A method to quantitate the neutralizing capacity of anti-therapeutic protein antibodies in serum and their correlation to clinical impact

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Abstract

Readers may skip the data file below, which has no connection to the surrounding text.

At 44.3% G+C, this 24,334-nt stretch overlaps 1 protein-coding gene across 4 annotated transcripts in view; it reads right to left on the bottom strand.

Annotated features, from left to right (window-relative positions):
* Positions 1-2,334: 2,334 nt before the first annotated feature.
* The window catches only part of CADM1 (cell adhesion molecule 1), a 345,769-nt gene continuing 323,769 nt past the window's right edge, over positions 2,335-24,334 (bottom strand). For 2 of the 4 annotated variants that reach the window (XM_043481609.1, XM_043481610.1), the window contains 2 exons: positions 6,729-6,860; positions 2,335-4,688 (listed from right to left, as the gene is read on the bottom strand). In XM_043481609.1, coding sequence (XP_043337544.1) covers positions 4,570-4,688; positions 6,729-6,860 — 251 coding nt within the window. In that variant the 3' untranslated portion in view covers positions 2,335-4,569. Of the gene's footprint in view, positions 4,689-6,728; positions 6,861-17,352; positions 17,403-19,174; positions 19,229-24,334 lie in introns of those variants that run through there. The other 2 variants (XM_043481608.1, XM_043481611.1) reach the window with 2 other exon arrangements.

A robust, quantitative method for assessing the neutralizing capacity of anti-therapeutic protein antibodies was developed and tested using 4 analytical assay platforms typically used for detection of anti-drug neutralizing antibodies. The method described here utilized titration of increasing concentrations of therapeutic protein into serum containing anti-therapeutic protein antibodies, either positive control antibodies or clinical samples. Neutralizing capacities were calculated by determining the EC50 from the titration curves. The neutralizing capacity of purified anti therapeutic protein antibodies was expressed in terms of “μg of drug neutralized per μg of anti-TP antibody” present. In the case of serum originating from clinical study subjects, the neutralizing capacity of the samples was expressed as “μg of drug neutralized per mL of serum”. A relative shift in EC50 values was observed as the amount of serum or antibody was changed resulting in a proportional shift of the calculated neutralizing capacity. Application of this approach using different assay platforms was consistent providing evidence for its potential to be a useful approach to characterize, qualify and compare neutralizing positive control antibody preparations or clinical samples. Using this methodology, we were able to draw a clear correlation between the neutralizing capacity and the effect of these antibodies on a clinical pharmacodynamic (PD) marker. Determination of the neutralizing capacity of antibody positive samples from subjects in a clinical study indicated direct correlation of pharmacodynamic results with non-response, partial response and response to high, mid and low neutralizing capacities respectively.

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